In 9 of the 12 patients, surgical biopsy or excision was performed. Intraoperative cortical stimulation mapping was performed in three of the patients. In those three patients, motor function in the hand or finger was identified in the same gyri and in the same locations in which FMRI demonstrated activation. In two patients with IOECS, speech arrest was observed in regions in which FMRI slowed activation in response to word generation or counting (Fig. 3). Postoperatively, in 11 patients with >5 mm of margin between lesion and sensorimotor, no worsening of sensorimotor functions was detected after surgery. One 41-year-old man who had right hemiparesis and activation contiguous to frontal arteriovenous malformations before surgery experienced worsening of the hemiparesis after surgery. In one case of a large left frontal astrocytoma, activation was identified from sensory and motor tasks within 5 mm of the tumor, and activation from language tasks was identified in the left frontal lobe near the tumor. A biopsy showed astrocytoma Grade 2, and radiation therapy was performed.

FIGURE 3. A frontal glioma comparison of FMRI and intraoperative stimulation mapping in a patient with a frontal tumor. A, FMRI of a motor task of the hand shows activation (arrows) posterior to tumor. B, FMRI with a word generation task shows activation (open arrows) within 0.5 cm of the inferior border of the tumor. The activation in the tumor (arrowhead) is an artifact caused by vessels. C, photograph showing intraoperative mapping results. A­D, boundaries of the tumor as determined by intraoperative ultrasound. Regions in which electrocortical stimulation elicited responses are indicated by numbers. Stimulation at 10 elicited thumb twitching, at 11 elicited a sensation in the ring finger (arrows), at 15 interrupted counting, and at 13 and 15 blocked speech (open arrows). Not the similar localization of speech areas inferor to tumor and motor and sensory functions (posterior to tumor) in FMRI and intraoperative mapping.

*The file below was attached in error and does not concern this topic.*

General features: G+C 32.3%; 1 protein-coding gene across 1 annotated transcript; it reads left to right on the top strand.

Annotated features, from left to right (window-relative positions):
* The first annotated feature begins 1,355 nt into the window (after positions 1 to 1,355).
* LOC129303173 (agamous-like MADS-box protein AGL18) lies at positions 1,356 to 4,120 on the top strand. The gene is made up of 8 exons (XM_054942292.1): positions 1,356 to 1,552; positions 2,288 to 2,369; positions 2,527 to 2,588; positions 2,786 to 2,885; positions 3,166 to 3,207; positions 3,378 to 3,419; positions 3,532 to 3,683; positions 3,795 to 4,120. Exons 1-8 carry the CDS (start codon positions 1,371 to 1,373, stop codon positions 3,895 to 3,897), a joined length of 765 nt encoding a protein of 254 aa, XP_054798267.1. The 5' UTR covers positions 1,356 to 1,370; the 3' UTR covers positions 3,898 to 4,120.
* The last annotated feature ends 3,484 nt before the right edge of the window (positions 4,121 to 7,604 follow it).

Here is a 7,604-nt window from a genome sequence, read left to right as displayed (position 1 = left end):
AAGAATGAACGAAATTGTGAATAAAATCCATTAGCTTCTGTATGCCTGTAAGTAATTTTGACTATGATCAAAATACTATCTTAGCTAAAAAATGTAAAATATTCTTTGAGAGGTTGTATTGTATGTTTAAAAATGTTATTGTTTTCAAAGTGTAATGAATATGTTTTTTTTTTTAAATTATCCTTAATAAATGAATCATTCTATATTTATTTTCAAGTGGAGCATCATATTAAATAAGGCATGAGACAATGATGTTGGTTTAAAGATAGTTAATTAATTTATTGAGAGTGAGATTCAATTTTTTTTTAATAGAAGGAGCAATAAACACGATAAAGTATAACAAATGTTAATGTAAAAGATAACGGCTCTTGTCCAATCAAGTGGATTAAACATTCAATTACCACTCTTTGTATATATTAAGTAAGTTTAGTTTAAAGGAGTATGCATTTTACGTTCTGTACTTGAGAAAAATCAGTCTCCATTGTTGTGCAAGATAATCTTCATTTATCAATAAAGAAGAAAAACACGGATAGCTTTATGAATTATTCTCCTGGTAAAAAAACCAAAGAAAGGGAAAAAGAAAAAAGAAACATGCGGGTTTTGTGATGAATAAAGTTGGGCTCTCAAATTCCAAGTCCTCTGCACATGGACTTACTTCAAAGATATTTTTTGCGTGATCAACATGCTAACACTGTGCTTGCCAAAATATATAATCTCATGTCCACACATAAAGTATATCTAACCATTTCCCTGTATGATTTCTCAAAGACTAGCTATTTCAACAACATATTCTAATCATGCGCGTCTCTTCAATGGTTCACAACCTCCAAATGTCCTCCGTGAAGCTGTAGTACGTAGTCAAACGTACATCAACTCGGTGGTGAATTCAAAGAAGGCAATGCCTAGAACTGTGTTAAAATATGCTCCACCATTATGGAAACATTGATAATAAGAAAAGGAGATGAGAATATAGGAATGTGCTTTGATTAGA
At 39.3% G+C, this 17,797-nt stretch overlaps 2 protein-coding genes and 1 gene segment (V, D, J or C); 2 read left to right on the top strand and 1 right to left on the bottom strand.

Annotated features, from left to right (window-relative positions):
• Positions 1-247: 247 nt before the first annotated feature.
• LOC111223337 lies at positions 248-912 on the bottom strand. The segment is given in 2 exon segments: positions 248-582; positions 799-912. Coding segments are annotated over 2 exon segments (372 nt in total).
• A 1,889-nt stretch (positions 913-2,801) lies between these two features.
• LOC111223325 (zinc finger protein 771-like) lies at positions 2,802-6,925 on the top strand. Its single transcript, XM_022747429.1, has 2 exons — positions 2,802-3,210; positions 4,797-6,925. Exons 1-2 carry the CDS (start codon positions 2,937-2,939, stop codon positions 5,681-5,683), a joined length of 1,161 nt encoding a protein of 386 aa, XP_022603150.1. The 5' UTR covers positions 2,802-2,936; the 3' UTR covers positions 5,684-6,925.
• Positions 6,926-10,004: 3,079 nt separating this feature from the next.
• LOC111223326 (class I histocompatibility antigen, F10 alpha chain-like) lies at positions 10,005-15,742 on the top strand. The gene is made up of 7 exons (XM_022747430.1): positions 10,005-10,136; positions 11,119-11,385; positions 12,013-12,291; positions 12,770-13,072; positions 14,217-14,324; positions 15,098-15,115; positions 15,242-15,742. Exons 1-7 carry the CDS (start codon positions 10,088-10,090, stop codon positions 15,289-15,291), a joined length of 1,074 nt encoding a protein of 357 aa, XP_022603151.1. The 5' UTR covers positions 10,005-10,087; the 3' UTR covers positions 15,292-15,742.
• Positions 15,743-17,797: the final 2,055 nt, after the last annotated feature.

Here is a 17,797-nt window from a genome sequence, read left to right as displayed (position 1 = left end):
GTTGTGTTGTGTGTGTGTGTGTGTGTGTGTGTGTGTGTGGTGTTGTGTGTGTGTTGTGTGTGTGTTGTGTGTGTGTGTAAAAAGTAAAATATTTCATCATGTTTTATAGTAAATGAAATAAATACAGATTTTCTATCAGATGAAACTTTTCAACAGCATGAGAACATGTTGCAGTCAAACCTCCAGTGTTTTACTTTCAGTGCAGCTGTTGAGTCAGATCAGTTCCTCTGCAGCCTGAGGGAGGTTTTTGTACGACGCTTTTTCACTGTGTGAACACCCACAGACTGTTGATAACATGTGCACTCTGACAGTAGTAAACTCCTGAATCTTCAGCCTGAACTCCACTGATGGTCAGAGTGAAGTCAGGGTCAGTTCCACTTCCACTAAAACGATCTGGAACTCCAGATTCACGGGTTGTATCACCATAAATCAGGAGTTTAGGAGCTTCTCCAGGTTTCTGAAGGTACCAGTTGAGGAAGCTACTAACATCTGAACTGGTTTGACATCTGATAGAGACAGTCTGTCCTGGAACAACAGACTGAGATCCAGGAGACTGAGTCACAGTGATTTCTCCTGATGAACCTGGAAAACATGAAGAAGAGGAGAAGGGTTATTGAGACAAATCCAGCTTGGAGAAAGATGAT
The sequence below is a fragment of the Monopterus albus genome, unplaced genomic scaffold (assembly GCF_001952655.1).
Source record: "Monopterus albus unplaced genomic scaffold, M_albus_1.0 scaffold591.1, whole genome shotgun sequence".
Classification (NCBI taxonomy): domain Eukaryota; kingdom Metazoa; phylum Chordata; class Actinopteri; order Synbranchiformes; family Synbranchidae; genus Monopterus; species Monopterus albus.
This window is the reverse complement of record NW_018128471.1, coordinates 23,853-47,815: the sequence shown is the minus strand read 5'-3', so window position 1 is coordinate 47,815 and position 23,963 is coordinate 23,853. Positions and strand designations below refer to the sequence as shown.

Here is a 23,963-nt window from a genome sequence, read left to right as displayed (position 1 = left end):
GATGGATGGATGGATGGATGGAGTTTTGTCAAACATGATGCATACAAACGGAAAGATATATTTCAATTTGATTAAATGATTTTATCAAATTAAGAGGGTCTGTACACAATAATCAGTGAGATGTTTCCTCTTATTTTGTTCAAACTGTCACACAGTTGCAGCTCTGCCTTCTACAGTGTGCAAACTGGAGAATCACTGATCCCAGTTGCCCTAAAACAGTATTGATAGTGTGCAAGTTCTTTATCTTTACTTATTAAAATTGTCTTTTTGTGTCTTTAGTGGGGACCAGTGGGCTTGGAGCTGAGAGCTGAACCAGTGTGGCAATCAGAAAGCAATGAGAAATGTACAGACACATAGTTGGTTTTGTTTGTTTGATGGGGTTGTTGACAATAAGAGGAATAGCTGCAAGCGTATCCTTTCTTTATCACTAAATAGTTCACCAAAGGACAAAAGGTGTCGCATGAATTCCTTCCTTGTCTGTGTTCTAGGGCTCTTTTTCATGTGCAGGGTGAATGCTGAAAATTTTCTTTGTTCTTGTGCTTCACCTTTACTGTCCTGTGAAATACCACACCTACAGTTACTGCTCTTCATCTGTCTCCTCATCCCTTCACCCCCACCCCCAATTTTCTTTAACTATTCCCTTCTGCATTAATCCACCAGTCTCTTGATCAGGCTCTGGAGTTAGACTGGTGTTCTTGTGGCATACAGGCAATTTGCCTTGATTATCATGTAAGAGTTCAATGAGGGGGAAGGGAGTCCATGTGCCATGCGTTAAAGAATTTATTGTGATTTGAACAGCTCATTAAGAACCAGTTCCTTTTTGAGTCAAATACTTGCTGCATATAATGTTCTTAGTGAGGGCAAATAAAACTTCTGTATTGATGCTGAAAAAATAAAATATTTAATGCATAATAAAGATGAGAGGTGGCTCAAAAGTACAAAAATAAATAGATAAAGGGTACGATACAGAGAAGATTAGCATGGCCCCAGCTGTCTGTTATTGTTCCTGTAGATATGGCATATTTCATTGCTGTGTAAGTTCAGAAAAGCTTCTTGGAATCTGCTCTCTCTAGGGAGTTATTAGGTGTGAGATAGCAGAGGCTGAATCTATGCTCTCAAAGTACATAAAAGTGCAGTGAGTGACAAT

This preliminary report describes the results of FMRI in a small series of patients with cerebral tumors and arteriovenous malformations. Some patients in this study had edema near (and, in one patient, involving) the sensorimotor cortex. Some had raised intracranial pressure and distortion of normal anatomy by a mass. All patients showed activation of the sensorimotor cortex secondary to the tactile task. The two failures experienced with the motor task were caused by the patients' inability to perform the tasks adequately. One patient could not perform the motor task at all because of somnolence. Another patient performed the motor task with difficulty. The failure to activate the motor cortex in the latter case is probably because of poor execution of the task, rather than the edema in the sensorimotor cortex, because activation was detected from the sensory task. The FMRI technique used a commercial 1.5-T imager and an EP capability that can be obtained with an upgrade. The number of patients, although small, included patients with midline shift and edema.